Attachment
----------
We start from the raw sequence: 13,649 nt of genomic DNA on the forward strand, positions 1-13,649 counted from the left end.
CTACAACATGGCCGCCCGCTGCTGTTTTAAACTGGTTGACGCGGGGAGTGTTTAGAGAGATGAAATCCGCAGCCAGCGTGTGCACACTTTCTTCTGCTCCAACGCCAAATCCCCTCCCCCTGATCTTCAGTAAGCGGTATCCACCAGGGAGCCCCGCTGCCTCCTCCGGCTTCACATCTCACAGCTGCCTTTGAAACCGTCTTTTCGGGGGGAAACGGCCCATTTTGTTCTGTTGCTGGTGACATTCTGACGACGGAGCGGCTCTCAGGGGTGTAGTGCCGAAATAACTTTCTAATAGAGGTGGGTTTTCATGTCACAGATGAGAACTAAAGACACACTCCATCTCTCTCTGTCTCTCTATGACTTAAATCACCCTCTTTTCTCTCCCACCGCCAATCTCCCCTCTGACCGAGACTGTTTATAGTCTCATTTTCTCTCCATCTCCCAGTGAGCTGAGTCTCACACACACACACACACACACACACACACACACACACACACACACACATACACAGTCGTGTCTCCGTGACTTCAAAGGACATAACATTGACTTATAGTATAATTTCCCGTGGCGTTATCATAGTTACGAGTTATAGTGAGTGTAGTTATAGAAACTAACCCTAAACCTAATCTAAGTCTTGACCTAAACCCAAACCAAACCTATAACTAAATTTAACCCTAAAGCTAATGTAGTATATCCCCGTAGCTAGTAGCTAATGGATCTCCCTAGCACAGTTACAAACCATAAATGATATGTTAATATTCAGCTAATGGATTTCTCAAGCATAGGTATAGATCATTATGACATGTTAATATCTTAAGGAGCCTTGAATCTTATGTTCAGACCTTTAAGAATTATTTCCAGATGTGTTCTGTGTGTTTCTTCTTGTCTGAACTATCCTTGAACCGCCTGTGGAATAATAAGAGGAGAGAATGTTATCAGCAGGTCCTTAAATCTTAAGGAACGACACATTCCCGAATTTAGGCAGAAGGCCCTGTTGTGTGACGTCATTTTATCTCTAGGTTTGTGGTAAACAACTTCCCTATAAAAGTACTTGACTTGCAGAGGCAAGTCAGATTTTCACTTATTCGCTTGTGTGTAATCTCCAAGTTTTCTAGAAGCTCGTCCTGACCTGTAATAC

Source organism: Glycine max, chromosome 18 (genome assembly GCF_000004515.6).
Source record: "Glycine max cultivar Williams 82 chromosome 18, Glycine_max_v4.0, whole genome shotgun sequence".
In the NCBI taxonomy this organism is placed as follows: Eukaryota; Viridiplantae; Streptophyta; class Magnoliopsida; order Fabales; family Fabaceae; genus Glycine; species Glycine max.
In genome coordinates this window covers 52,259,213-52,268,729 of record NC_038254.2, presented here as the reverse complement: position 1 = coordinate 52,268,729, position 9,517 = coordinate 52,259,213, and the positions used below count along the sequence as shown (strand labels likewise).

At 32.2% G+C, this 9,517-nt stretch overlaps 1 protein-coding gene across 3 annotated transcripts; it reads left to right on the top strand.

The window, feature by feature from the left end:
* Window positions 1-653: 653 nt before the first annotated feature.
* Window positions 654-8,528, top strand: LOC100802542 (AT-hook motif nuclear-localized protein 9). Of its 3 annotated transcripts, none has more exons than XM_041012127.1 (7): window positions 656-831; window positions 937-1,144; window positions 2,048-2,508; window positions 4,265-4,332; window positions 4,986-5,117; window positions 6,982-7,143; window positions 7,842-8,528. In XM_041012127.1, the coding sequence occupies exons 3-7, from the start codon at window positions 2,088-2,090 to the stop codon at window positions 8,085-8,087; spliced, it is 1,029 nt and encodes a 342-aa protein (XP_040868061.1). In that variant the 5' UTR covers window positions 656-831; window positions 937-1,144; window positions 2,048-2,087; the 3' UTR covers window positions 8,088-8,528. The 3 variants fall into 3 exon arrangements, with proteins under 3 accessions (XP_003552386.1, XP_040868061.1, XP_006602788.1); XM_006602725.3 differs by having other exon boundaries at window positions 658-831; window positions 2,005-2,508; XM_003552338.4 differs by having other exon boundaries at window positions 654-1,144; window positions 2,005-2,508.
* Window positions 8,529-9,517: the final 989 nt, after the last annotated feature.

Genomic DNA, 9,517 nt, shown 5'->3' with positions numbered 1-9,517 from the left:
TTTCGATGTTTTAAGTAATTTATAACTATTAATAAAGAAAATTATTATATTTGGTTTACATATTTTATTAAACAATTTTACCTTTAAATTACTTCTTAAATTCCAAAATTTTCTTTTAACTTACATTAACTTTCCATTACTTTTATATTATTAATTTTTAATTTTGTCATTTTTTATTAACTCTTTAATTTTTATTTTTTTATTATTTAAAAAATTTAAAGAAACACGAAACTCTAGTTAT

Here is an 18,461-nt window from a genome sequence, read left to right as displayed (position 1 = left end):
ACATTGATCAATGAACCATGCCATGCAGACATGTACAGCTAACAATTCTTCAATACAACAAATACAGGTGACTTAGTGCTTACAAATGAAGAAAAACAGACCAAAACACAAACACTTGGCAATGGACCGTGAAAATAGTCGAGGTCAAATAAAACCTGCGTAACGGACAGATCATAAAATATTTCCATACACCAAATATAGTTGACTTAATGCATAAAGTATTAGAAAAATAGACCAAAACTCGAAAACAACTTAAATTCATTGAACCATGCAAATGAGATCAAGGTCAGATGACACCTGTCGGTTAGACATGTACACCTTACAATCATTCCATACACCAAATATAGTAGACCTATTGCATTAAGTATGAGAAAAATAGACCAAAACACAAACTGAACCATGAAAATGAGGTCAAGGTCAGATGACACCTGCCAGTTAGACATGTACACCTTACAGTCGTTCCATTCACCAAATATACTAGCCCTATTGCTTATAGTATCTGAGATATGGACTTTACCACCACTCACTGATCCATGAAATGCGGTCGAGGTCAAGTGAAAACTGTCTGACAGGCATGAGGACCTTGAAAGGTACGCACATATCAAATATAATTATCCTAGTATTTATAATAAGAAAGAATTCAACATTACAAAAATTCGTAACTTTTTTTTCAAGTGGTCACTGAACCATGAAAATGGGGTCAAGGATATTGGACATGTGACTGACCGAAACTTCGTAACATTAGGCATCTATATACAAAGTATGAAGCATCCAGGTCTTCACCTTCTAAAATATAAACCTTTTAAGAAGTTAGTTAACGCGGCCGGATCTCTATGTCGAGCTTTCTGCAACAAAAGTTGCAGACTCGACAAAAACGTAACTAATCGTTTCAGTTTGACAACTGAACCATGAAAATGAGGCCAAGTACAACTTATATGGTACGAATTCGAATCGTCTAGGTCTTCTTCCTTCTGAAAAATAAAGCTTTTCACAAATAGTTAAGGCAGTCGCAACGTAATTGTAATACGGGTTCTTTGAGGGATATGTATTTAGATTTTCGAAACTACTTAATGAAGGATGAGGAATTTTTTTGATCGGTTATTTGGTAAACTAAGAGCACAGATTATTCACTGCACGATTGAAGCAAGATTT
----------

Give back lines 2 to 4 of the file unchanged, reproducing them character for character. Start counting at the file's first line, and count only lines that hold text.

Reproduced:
CTACAACATGGCCGCCCGCTGCTGTTTTAAACTGGTTGACGCGGGGAGTGTTTAGAGAGATGAAATCCGCAGCCAGCGTGTGCACACTTTCTTCTGCTCCAACGCCAAATCCCCTCCCCCTGATCTTCAGTAAGCGGTATCCACCAGGGAGCCCCGCTGCCTCCTCCGGCTTCACATCTCACAGCTGCCTTTGAAACCGTCTTTTCGGGGGGAAACGGCCCATTTTGTTCTGTTGCTGGTGACATTCTGACGACGGAGCGGCTCTCAGGGGTGTAGTGCCGAAATAACTTTCTAATAGAGGTGGGTTTTCATGTCACAGATGAGAACTAAAGACACACTCCATCTCTCTCTGTCTCTCTATGACTTAAATCACCCTCTTTTCTCTCCCACCGCCAATCTCCCCTCTGACCGAGACTGTTTATAGTCTCATTTTCTCTCCATCTCCCAGTGAGCTGAGTCTCACACACACACACACACACACACACACACACACACACACACACACACATACACAGTCGTGTCTCCGTGACTTCAAAGGACATAACATTGACTTATAGTATAATTTCCCGTGGCGTTATCATAGTTACGAGTTATAGTGAGTGTAGTTATAGAAACTAACCCTAAACCTAATCTAAGTCTTGACCTAAACCCAAACCAAACCTATAACTAAATTTAACCCTAAAGCTAATGTAGTATATCCCCGTAGCTAGTAGCTAATGGATCTCCCTAGCACAGTTACAAACCATAAATGATATGTTAATATTCAGCTAATGGATTTCTCAAGCATAGGTATAGATCATTATGACATGTTAATATCTTAAGGAGCCTTGAATCTTATGTTCAGACCTTTAAGAATTATTTCCAGATGTGTTCTGTGTGTTTCTTCTTGTCTGAACTATCCTTGAACCGCCTGTGGAATAATAAGAGGAGAGAATGTTATCAGCAGGTCCTTAAATCTTAAGGAACGACACATTCCCGAATTTAGGCAGAAGGCCCTGTTGTGTGACGTCATTTTATCTCTAGGTTTGTGGTAAACAACTTCCCTATAAAAGTACTTGACTTGCAGAGGCAAGTCAGATTTTCACTTATTCGCTTGTGTGTAATCTCCAAGTTTTCTAGAAGCTCGTCCTGACCTGTAATAC

Source organism: Glycine max, chromosome 18 (genome assembly GCF_000004515.6).
Source record: "Glycine max cultivar Williams 82 chromosome 18, Glycine_max_v4.0, whole genome shotgun sequence".